As many as 35 percent of patients who undergo surgery to remove soft tissue sarcomas experience wound-healing complications, due to radiation they receive before surgery.

Now a study has suggested that a simple test called transcutaneous oximetry may be able to predict which of these patients are most likely to experience wound-healing complications, potentially enabling surgeons to take extra precautions.

Lukas Nystrom, MD, of Loyola University Medical Center presented his findings during the 2014 annual meeting of the Musculoskeletal Tumor Society. Dr. Nystrom received the society's "New Investigator Award" for the study.

Soft tissue sarcomas are cancers that originate in the soft tissues, such as muscles, fat, blood vessels, nerves and tendons. External beam radiation typically is part of the treatment regimen. Patients often do better, and require less radiation, when radiation is administered before surgery. But administering radiation before surgery also increases the risk of wound-healing complications.

Transcutaneous oximetry is a noninvasive test that measures the oxygen level of tissue beneath the skin. Adhesive sensors are placed on the skin; the sensors contain electrodes that can sense oxygen. The test causes no side effects or discomfort to the patient.

The study followed ten patients who underwent surgery for soft tissue sarcomas after receiving radiation treatment. Patients with lower transcutaneous oxygen levels before surgery were more likely to experience wound complications. Four of the seven patients who had levels lower than 25 mm Hg just before surgery experienced wound complications, while all three patients with higher than 25 mm Hg healed without difficulty.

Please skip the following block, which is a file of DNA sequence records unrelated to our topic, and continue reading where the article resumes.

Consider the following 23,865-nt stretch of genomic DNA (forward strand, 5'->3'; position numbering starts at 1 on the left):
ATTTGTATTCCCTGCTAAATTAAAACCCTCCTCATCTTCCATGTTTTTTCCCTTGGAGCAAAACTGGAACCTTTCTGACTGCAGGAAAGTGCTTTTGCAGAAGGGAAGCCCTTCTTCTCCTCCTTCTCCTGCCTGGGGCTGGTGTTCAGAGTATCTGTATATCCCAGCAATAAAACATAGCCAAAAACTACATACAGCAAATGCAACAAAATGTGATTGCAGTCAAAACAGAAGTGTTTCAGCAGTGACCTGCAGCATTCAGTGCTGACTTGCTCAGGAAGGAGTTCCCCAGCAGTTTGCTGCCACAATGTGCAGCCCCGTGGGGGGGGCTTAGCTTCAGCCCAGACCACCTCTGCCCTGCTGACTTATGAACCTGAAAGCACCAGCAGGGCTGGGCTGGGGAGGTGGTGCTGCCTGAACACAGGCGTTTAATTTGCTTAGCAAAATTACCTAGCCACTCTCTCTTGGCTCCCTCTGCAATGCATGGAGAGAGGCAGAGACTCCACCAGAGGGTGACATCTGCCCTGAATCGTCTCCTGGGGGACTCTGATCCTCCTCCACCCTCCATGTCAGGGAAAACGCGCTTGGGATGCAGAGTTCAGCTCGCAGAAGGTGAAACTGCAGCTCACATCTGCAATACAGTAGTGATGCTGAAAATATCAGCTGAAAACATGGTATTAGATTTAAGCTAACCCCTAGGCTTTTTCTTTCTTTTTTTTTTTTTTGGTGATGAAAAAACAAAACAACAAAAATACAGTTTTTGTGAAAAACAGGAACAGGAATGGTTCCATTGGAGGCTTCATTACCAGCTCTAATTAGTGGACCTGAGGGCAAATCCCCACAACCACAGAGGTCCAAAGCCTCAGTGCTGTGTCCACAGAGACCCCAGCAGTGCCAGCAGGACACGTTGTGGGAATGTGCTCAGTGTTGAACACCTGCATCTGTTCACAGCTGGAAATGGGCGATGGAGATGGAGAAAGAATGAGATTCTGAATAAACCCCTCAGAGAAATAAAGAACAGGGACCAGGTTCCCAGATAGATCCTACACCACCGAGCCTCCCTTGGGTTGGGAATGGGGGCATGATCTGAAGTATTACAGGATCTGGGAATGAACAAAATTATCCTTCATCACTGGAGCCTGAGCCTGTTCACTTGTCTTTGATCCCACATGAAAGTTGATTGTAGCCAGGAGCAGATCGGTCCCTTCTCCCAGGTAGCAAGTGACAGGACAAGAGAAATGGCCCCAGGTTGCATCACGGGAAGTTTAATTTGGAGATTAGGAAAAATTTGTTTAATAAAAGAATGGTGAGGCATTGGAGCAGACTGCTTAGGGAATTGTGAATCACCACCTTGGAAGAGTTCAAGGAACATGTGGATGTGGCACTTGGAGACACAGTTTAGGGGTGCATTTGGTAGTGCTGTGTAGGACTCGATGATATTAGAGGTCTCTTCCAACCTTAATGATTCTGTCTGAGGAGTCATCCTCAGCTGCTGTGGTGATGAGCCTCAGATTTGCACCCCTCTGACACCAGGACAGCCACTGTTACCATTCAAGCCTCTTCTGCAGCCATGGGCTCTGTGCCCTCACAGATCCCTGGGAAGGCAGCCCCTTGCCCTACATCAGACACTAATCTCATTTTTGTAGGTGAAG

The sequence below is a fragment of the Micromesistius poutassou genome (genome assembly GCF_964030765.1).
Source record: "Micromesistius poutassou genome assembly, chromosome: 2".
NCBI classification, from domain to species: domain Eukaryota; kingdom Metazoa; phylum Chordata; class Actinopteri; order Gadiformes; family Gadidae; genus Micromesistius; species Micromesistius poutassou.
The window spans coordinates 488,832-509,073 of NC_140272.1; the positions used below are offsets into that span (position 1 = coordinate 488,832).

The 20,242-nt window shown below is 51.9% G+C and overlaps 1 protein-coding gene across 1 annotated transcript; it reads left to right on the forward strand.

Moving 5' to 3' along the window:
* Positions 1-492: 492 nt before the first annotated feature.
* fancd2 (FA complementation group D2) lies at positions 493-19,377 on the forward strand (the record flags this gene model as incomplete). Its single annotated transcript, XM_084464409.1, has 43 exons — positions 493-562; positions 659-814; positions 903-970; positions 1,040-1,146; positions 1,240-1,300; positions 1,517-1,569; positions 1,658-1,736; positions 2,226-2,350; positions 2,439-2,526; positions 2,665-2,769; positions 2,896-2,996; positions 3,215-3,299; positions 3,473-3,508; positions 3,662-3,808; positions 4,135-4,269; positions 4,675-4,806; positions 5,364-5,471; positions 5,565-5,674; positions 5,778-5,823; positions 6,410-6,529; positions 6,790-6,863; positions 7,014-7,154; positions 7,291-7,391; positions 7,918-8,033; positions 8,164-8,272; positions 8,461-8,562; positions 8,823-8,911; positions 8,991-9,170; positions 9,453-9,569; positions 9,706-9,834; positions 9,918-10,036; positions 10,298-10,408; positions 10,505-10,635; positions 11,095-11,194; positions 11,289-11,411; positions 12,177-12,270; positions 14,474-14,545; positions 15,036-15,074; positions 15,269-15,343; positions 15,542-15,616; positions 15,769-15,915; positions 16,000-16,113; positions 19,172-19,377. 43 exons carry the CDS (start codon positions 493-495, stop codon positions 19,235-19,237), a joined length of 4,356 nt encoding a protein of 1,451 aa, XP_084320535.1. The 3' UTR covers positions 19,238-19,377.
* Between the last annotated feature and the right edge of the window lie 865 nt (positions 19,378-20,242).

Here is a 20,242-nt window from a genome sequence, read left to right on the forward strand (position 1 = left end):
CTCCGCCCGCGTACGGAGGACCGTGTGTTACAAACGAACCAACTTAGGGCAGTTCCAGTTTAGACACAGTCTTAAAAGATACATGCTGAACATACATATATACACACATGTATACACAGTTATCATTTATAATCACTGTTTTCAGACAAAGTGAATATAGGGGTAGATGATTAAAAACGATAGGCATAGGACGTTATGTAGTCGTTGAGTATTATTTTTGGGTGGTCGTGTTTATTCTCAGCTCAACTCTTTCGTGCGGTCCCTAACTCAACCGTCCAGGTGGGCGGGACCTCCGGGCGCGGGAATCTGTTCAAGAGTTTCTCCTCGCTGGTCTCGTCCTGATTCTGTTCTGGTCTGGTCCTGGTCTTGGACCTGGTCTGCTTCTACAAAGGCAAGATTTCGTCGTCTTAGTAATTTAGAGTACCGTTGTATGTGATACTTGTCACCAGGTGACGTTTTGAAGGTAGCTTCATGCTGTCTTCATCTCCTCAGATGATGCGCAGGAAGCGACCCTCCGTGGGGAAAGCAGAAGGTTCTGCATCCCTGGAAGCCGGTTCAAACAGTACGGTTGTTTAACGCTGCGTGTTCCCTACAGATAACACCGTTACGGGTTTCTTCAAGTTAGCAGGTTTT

Dr. Nystrom noted that the study population is small, and further work is necessary to confirm the findings. If confirmed by further study, transcutaneous oximetry potentially could become a tool to predict which patients are most at risk for wound complications. Extra precautions then could be taken to prevent complications, such as increasing the time interval between radiation and surgery and performing additional tissue transfers and vacuum-assisted closure, Dr. Nystrom said.

The study was performed at the University of Iowa Hospitals & Clinics, where Dr. Nystrom did his residency. The co-author is Benjamin Miller, MD of the University of Iowa.

"Transcutaneous oximetry represents a potential tool for decisions regarding surgical timing or potentially other medical and surgical efforts to diminish ," Drs. Nystrom and Miller concluded. "However, given this small sample size, more data is needed to further assess the relationship."

Drs. Nystrom and Miller are applying for funding to conduct a prospective, multi-center study to confirm these findings. Loyola would serve as the primary study site.